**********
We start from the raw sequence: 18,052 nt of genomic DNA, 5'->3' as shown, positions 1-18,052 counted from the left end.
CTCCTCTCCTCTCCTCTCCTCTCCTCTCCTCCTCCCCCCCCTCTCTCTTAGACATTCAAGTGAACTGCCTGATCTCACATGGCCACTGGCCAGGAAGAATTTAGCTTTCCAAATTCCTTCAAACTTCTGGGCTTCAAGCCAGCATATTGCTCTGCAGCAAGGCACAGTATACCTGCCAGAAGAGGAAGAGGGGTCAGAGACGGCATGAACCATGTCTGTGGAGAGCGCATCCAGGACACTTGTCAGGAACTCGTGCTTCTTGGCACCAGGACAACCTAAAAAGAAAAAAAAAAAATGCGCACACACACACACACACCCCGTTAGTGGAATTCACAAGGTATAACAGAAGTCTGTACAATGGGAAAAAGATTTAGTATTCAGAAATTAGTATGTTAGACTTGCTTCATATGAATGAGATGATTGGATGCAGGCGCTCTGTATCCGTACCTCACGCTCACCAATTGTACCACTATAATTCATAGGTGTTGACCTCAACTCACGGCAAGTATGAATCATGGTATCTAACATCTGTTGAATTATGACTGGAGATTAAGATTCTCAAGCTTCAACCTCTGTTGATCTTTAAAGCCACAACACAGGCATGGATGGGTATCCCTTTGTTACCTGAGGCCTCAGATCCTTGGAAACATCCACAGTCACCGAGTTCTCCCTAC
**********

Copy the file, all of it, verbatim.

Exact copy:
We start from the raw sequence: 18,052 nt of genomic DNA, 5'->3' as shown, positions 1-18,052 counted from the left end.
CTCCTCTCCTCTCCTCTCCTCTCCTCTCCTCCTCCCCCCCCTCTCTCTTAGACATTCAAGTGAACTGCCTGATCTCACATGGCCACTGGCCAGGAAGAATTTAGCTTTCCAAATTCCTTCAAACTTCTGGGCTTCAAGCCAGCATATTGCTCTGCAGCAAGGCACAGTATACCTGCCAGAAGAGGAAGAGGGGTCAGAGACGGCATGAACCATGTCTGTGGAGAGCGCATCCAGGACACTTGTCAGGAACTCGTGCTTCTTGGCACCAGGACAACCTAAAAAGAAAAAAAAAAAATGCGCACACACACACACACACCCCGTTAGTGGAATTCACAAGGTATAACAGAAGTCTGTACAATGGGAAAAAGATTTAGTATTCAGAAATTAGTATGTTAGACTTGCTTCATATGAATGAGATGATTGGATGCAGGCGCTCTGTATCCGTACCTCACGCTCACCAATTGTACCACTATAATTCATAGGTGTTGACCTCAACTCACGGCAAGTATGAATCATGGTATCTAACATCTGTTGAATTATGACTGGAGATTAAGATTCTCAAGCTTCAACCTCTGTTGATCTTTAAAGCCACAACACAGGCATGGATGGGTATCCCTTTGTTACCTGAGGCCTCAGATCCTTGGAAACATCCACAGTCACCGAGTTCTCCCTAC